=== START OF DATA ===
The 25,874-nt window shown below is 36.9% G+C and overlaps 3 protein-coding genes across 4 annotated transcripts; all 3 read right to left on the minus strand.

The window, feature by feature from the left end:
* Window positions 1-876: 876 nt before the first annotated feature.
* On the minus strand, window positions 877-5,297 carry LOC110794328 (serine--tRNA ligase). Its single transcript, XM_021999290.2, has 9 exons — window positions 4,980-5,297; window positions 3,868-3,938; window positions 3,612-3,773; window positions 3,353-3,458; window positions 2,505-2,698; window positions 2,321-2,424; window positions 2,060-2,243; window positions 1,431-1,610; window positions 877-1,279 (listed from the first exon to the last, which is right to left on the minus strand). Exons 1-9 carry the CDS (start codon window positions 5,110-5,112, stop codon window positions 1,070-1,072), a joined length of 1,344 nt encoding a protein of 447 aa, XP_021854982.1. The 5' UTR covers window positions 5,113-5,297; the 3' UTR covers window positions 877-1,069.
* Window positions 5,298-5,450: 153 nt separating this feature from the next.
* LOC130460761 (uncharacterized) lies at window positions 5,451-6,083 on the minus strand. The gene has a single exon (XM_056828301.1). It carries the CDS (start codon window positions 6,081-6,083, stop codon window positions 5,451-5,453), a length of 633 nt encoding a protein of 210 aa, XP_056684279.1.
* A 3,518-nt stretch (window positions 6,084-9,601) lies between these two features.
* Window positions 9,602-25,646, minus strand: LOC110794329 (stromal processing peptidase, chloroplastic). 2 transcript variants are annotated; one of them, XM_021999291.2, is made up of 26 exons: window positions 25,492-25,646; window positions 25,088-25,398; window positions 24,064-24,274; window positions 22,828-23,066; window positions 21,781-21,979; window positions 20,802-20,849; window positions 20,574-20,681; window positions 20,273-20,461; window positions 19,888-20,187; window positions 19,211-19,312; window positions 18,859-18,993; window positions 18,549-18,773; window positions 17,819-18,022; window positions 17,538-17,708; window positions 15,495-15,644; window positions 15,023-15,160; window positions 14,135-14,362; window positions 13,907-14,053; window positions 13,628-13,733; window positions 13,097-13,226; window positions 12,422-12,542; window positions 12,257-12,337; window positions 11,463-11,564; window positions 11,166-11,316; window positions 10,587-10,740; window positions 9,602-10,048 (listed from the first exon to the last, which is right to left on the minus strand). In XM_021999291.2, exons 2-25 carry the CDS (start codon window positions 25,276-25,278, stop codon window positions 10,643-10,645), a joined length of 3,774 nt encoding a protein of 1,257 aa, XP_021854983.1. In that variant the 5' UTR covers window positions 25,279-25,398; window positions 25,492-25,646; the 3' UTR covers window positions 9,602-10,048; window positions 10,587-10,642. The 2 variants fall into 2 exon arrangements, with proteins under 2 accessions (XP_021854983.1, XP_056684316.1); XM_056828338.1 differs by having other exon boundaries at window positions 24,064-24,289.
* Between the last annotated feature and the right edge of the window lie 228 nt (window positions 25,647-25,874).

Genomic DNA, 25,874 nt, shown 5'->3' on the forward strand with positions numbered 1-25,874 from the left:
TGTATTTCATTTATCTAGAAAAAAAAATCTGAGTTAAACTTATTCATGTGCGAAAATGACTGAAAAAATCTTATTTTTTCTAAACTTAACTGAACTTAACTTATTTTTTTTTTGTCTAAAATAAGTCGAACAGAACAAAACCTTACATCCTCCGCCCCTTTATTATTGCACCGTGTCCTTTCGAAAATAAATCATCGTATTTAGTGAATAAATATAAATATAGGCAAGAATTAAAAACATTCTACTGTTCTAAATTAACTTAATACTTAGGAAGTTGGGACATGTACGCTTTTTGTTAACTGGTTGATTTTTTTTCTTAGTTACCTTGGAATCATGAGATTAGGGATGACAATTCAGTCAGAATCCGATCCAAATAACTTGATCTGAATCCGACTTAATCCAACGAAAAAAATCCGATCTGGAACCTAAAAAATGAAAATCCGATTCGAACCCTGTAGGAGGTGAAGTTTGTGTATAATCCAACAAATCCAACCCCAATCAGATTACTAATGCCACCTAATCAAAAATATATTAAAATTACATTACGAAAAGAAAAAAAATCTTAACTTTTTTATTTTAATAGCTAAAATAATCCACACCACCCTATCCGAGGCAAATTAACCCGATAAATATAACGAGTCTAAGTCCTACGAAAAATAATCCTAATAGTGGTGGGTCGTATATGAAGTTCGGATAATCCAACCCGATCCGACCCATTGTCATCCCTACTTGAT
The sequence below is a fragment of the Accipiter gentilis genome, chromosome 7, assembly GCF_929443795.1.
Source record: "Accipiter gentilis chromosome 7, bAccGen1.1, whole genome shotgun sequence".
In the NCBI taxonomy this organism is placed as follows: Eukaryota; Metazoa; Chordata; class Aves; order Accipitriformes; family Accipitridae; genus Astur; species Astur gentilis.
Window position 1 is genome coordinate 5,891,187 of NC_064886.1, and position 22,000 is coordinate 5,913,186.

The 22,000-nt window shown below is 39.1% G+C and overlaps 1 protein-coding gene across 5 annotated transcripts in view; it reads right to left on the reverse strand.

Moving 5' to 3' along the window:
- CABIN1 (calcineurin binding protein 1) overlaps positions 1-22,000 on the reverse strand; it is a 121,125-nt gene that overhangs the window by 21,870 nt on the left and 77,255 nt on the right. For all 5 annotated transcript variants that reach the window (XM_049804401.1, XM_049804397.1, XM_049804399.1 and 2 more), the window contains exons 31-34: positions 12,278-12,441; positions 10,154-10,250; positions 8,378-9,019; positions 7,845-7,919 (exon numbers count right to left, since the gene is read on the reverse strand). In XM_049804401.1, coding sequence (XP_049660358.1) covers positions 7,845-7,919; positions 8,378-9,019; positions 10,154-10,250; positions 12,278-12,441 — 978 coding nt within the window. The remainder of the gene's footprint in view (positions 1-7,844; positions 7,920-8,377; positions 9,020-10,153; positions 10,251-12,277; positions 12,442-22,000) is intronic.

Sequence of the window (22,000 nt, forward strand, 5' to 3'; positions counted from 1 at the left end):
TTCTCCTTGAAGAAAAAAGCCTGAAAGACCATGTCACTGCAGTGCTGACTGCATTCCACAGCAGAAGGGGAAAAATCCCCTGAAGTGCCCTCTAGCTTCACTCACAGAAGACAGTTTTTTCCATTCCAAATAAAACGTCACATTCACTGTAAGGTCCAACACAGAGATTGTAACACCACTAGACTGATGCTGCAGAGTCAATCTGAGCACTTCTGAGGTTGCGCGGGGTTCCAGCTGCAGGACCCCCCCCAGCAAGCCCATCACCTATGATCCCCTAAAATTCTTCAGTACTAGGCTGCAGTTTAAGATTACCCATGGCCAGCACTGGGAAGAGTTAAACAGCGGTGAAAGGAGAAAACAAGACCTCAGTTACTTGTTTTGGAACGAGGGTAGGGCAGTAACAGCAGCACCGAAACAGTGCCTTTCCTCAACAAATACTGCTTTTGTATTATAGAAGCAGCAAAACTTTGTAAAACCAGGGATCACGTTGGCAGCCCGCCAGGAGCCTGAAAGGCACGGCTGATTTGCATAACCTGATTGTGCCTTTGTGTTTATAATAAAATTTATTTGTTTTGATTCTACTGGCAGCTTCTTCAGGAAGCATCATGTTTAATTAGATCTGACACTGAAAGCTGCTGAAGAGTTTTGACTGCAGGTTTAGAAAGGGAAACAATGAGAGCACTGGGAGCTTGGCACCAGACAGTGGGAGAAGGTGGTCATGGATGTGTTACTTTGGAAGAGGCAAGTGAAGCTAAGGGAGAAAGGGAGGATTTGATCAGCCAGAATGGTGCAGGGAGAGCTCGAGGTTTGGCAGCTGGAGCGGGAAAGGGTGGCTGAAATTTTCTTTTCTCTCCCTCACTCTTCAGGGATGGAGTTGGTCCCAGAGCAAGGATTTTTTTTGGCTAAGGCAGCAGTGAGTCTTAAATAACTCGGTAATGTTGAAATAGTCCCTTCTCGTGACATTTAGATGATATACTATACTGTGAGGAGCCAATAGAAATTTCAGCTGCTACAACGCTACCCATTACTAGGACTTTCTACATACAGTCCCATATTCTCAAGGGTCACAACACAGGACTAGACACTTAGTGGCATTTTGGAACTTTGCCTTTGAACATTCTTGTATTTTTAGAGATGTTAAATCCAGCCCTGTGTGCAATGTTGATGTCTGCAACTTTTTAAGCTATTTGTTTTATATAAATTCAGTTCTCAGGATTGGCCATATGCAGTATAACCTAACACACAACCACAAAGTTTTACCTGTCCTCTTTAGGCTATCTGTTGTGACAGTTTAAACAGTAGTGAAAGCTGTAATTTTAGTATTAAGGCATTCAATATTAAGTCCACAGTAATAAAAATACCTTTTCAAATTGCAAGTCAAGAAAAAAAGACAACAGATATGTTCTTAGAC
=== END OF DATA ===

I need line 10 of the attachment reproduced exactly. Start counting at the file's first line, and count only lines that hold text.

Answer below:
Genomic DNA, 25,874 nt, shown 5'->3' on the forward strand with positions numbered 1-25,874 from the left: